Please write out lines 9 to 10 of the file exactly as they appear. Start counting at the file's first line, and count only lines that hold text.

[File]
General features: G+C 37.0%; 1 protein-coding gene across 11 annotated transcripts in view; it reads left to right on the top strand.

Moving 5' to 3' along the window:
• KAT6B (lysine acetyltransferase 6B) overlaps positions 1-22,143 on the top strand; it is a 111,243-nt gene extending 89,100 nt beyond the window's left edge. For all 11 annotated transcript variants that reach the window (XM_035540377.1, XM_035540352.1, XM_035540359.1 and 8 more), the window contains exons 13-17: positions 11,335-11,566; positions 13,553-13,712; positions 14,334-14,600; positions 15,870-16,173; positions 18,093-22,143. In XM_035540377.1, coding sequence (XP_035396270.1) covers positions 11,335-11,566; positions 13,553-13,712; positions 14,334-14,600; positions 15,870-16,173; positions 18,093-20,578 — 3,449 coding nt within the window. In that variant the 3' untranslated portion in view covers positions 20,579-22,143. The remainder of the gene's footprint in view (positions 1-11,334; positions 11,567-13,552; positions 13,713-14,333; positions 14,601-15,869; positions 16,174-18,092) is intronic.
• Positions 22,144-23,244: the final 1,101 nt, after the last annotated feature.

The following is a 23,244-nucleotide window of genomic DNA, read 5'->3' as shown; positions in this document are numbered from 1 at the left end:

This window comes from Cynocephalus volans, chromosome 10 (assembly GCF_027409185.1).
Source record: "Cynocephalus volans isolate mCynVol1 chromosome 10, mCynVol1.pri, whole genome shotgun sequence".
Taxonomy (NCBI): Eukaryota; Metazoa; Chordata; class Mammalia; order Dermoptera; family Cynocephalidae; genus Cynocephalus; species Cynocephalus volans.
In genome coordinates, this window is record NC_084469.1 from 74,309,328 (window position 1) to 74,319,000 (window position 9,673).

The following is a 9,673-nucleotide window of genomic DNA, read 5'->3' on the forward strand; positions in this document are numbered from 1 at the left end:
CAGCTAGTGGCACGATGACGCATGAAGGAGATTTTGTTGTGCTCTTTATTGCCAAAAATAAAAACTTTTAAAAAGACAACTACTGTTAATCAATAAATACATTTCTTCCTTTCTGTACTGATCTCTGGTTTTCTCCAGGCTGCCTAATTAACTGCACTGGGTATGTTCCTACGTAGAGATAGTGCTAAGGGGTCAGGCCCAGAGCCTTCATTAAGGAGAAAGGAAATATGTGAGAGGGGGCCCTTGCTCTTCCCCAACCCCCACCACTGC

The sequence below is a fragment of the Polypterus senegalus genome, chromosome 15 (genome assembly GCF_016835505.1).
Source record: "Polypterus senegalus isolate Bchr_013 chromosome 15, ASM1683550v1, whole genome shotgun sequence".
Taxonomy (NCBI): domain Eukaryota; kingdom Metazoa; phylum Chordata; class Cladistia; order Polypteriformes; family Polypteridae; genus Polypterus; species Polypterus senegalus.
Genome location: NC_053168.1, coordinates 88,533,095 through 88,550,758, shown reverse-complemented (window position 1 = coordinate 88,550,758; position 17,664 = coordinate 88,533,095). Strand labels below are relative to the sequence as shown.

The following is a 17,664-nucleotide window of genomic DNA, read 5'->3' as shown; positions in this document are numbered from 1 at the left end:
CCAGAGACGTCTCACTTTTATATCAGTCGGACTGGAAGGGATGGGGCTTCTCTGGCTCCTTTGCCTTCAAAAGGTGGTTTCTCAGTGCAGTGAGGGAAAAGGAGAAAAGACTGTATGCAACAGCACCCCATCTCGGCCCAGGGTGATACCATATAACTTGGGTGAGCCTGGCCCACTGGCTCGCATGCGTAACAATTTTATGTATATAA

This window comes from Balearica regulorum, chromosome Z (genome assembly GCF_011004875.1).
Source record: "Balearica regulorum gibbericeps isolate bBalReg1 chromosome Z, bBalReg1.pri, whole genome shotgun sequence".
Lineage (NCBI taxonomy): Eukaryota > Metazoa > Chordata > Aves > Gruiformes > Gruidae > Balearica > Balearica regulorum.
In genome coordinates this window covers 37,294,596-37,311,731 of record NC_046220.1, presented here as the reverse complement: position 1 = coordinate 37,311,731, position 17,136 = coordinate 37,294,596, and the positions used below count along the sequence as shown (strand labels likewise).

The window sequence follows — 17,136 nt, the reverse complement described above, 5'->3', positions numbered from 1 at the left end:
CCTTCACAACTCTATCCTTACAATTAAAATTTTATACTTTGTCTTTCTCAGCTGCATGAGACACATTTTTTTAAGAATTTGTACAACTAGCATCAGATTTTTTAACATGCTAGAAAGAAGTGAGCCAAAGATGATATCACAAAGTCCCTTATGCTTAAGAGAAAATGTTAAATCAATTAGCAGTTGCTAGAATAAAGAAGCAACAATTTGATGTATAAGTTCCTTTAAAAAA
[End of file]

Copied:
In genome coordinates, this window is record NC_084469.1 from 74,309,328 (window position 1) to 74,319,000 (window position 9,673).

The following is a 9,673-nucleotide window of genomic DNA, read 5'->3' on the forward strand; positions in this document are numbered from 1 at the left end: